Science Fair Project Encyclopedia
Reporters are one type of journalist. They create reports as a profession for broadcast or publication in mass media such as newspapers, television, radio, magazines, documentary film, and the Internet. Reporters find the sources for their work; the reports can be either spoken or written; they are generally expected to report in the most objective and unbiased way to serve the public good.
Origin and scope of the term
In the early 19th century, journalist meant simply someone who wrote for journals, such as Charles Dickens in his early career. In the past century it has come to mean a writer for newspapers and magazines as well.
Many people consider journalist interchangeable with reporter, a person who gathers information and creates a written report, or story. However, this overlooks many other types of journalists, including columnists, leader writers, photographers, editorial designers, and sub editors (British) or copy editors (American).
Regardless of medium, the term journalist carries a connotation or expectation of professionalism in reporting, with consideration for truth and ethics. It should be added that some journals, such as the downmarket, scandal-led tabloids, do not make great claims to truth or ethical reporting.
- Daniel Defoe - as editor of the Review, he can claim to have invented many of the most popular formats, including the eye-witness report, the travel piece and the strongly opinionated column. Defoe's Review began publication on 19 February 1704 and lasted until 11 June 1713. He was also involved in several other periodicals, including The Master Mercury (1704), Mercator: or, Commerce Retrieved (1713-14), The Monitor (1714), The Manufacturer (1719-21), The Commentator (1720) and The Director (1720-1).
- Richard Steele - founded and edited London-based periodicals including The Guardian and The Spectator in the early 1700s.
- Joseph Addison - wrote many of the finest pieces in Steele's publications
- William Cowper Brann (1855-1898) - colorful editor of the Iconoclast in Waco, Texas.
- Nellie Bly (1865-1922) - undercover reporter
- Samuel Taylor Coleridge - political essays, poetry, and reportage
- Charles Dickens (1812-1870) - started as a shorthand writer logging debates in the courts and Houses of Parliament before becoming a Parliamentary journalist
- Pierce Egan (1772-1849) - early sportswriter and reporter on popular culture
- Rudyard Kipling (1865-1956) - newspaper editor and correspondent in India
- Jacob Riis (1849-1914) - journalist and slum reformer
- George Augustus Henry Sala (1828-1895) - editor and columnist
20th-century print journalists
- Samuel Hopkins Adams (1871–1958) - American investigative journalist
- Hannah Arendt (1906-1975)
- Ben Bradlee, editor of the Washington Post at the time of the Watergate scandal
- Winston Churchill (1874-1965) war correspondent in the Boer War, captured by the Boers
- Claud Cockburn (1904-1981) radical Irish journalist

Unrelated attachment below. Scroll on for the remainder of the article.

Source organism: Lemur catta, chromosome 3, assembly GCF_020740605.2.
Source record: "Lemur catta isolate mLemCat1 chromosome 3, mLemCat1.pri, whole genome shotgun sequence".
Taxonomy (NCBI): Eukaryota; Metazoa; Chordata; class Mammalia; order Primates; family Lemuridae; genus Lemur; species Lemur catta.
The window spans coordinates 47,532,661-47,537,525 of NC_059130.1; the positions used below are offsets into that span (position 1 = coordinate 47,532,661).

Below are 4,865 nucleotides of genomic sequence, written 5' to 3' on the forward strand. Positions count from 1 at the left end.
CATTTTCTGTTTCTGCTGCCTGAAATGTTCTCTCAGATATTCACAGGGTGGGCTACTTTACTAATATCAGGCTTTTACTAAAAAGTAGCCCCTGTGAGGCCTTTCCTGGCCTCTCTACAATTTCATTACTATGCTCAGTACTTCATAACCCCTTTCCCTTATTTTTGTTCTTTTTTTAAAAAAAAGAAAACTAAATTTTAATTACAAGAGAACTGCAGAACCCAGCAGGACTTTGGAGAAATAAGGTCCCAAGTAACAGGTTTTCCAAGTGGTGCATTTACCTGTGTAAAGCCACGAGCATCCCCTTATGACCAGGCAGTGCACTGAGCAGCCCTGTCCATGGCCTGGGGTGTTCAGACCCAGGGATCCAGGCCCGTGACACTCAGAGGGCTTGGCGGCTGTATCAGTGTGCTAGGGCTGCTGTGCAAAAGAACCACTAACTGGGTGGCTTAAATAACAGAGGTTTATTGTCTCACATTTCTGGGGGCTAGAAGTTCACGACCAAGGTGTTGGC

- C.P. Connolly (1863-1935) radical American investigative journalist associated for many years with Collier's Weekly.
- Paul Foot (1938-2004)
- Martha Gellhorn (1908-1998) war correspondent
- Emily Hahn (1905-1997) - wrote extensively on China
- Pauline Kael (1919-2001) - Film critic for The New Yorker
- A.J. Liebling (1904-1963) American journalist closely associated with The New Yorker
- Walter Lippmann (1889-1974)
- Jonathan Meades
- H.L. Mencken (1880-1956) - essayist, critic, and editor of The Baltimore Sun.
- George Orwell (1903-1950) - reported on poverty, misery, and the Spanish Civil War
- Robert Palmer (1945-1997) - first full-time, chief pop music critic for The New York Times, Rolling Stone contributing editor
- Edward Said (1935-2003) - essayist, Palestinan activist
- James ("Scotty") Reston (1909-1995) - political commentator for the New York Times
- George Seldes (1890-1995) - American journalist, editor and publisher of In Fact.
- George Bernard Shaw - better known as a playwright, but influential as a music writer and wrote other forms of journalism
- Randy Shilts - reporter for The Advocate and San Francisco Chronicle.
- Edgar Snow, pro-socialist journalist and writer, chronicled the Chinese revolution
- I.F. Stone (1907-1989), investigative journalist, publisher of I.F. Stone's Weekly
- Anna Louise Strong, pro-socialist journalist and writer
- Walter Winchell (1897-1972), American political columnist, radio broadcaster
20th-century broadcast journalists
- Edward R. Murrow, CBS News radio correspondent in London Blitz, maker of TV documentaries , noted interviewer
- Walter Cronkite, former United Press correspondent, TV anchor for CBS News in the 50s, 60s
- David Brinkley, television anchor and interview show host on the American networks ABC and NBC
- Peter Jennings, television anchor for ABC
- Jim Lehrer, anchor of The Newshour with Jim Lehrer
- Tom Brokaw, television journalist and former anchor and managing editor of "The NBC Nightly News with Tom Brokaw."